(photo credit: Courtesy)
Not black and white
Sir, – Yehuda Mirsky’s column about fresh thinking from
within the religious sector (“Beyond ‘religious’ and ‘secular,’” Comment &
Features, May 15) is fascinating.
Rabbis like Ariel Picard and Yoav
Sorek, despite their radically divergent approaches, are to be encouraged; Eilu
v’eilu divrei Elokim hayyim
, both are rooted in living tradition.
said this, little real change can be expected as a result of such philosophical
efforts. The overwhelming majority of people are not intellectuals and their
attraction or aversion to religious values are driven by emotion.
Catholic church, for example, an ultra-conservative pope like John Paul II, by
dint of his apparent warmth and caring, was able to make his faith vastly more
appealing despite a dogmatic rejection of virtually all modern innovations
desired by progressive Catholics.
Israelis demand authenticity in
religion, hence their reflexive rejection of liberal forms of Judaism. At the
same time they are viscerally turned off by a religious bureaucracy that is
monopolized by rabbis who show little love and even less respect for those who
are less or differently observant.
One wonders how it came to pass that
wonderful, loving, open-minded and educated Zionist rabbis are almost nowhere to
be found in local rabbinates, and why our so-called chief rabbis are more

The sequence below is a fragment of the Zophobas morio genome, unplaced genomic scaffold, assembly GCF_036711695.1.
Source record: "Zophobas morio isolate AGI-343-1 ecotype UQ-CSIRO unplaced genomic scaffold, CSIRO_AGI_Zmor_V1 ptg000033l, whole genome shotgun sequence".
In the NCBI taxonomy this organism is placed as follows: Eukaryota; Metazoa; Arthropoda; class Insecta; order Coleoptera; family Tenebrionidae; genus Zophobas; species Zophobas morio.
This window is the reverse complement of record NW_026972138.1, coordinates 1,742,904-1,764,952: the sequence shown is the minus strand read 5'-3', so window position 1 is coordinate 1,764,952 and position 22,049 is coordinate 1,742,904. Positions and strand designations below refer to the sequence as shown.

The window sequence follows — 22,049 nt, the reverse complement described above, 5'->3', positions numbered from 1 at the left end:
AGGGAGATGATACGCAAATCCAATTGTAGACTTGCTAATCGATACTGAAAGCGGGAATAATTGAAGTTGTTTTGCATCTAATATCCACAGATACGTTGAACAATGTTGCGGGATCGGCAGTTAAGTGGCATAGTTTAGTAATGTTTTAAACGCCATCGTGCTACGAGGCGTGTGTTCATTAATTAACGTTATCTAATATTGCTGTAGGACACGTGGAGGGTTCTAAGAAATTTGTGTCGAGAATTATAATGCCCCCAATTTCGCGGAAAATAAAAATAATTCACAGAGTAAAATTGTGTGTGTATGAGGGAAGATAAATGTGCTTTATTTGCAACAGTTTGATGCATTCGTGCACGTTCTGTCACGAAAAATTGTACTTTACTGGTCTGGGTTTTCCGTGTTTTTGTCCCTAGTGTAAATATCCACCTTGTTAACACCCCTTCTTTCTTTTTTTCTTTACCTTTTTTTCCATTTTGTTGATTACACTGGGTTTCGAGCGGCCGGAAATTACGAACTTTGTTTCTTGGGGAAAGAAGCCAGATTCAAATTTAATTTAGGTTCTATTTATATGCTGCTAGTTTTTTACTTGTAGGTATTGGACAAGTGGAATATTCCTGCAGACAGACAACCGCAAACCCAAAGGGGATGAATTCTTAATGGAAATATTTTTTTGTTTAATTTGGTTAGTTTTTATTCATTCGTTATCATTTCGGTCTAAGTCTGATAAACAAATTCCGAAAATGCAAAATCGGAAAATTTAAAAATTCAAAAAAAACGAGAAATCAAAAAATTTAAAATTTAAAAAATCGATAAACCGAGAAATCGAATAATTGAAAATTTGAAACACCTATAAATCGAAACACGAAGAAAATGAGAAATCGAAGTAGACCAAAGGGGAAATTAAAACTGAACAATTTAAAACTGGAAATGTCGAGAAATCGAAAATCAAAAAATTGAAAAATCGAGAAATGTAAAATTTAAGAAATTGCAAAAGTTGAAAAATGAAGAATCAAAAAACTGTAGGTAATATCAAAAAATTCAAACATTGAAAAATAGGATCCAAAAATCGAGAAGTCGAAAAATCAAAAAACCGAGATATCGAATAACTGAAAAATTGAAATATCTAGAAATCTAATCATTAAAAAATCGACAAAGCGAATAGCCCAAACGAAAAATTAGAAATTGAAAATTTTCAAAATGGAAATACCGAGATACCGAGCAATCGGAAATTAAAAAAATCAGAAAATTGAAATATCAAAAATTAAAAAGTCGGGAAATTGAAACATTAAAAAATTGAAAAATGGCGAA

concerned with winning the approval of haredim – which they never get – rather
than winning the love and respect of the general population.
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So long as
our rabbinic bureaucracy serves as a barrier to religion rather than a magnet
for the disenfranchised, the polarization that exists will continue.
amount of philosophizing will change this.
Surely, if Picard and Sorek
were sitting in the Jerusalem rabbinate handling marriage and divorce they would
achieve much more than by writing treatises rooted in the intellectual thinking
of Yehuda Halevi or Moses Maimonides, names that for most Israelis are
associated with a street sign and a hospital.J.J. GROSS
“Beyond ‘religious’ and ‘secular’” made no mention of the reconceptualization of
Israel’s public educational system. Perhaps the biggest block to a pervasive and
active Jewishness in Israel is the existence of what is in effect two public
school systems – secular and religious. Curriculum reform is the order of the
day! The biggest asset and vehicle for a socio-cultural unification of the
Jewish people is the great system of Jewish law, one of the profound
contributions of the Jewish people to Western civilization. Ways must be found
to reconceptualize Jewish law by modernizing its jurisprudence and, most
important, by taking God out of it and leaving it to the personal
A socio-cultural unification of the Jewish people in the State of
Israel is not instant coffee. It’s a longrange matter.JOSEPH DAVID
The writer is a retired professor of philosophy Sir, – I was
particularly moved by Yehuda Mirsky’s description of datlashim (a Hebrew acronym
for the formerly religious) as the heirs of Bialik. I found this both
illuminating and comforting.
We have a son who defines himself as
In a recent discussion with his datlash friends concerning how
they wish to bring up their future offspring, it appears they have all come to
the same conclusion: They would like their children to be like them.
dilemma indeed! ELLIE MORRIS
Sir, – In “Ex-Labor chief
Barak declares ‘Independence’ in Tel Aviv” (May 13), you quote Ehud Barak as
saying that Israeli politics has been led by “too many opportunists and
It takes one to know one.STANLEY LAWSON
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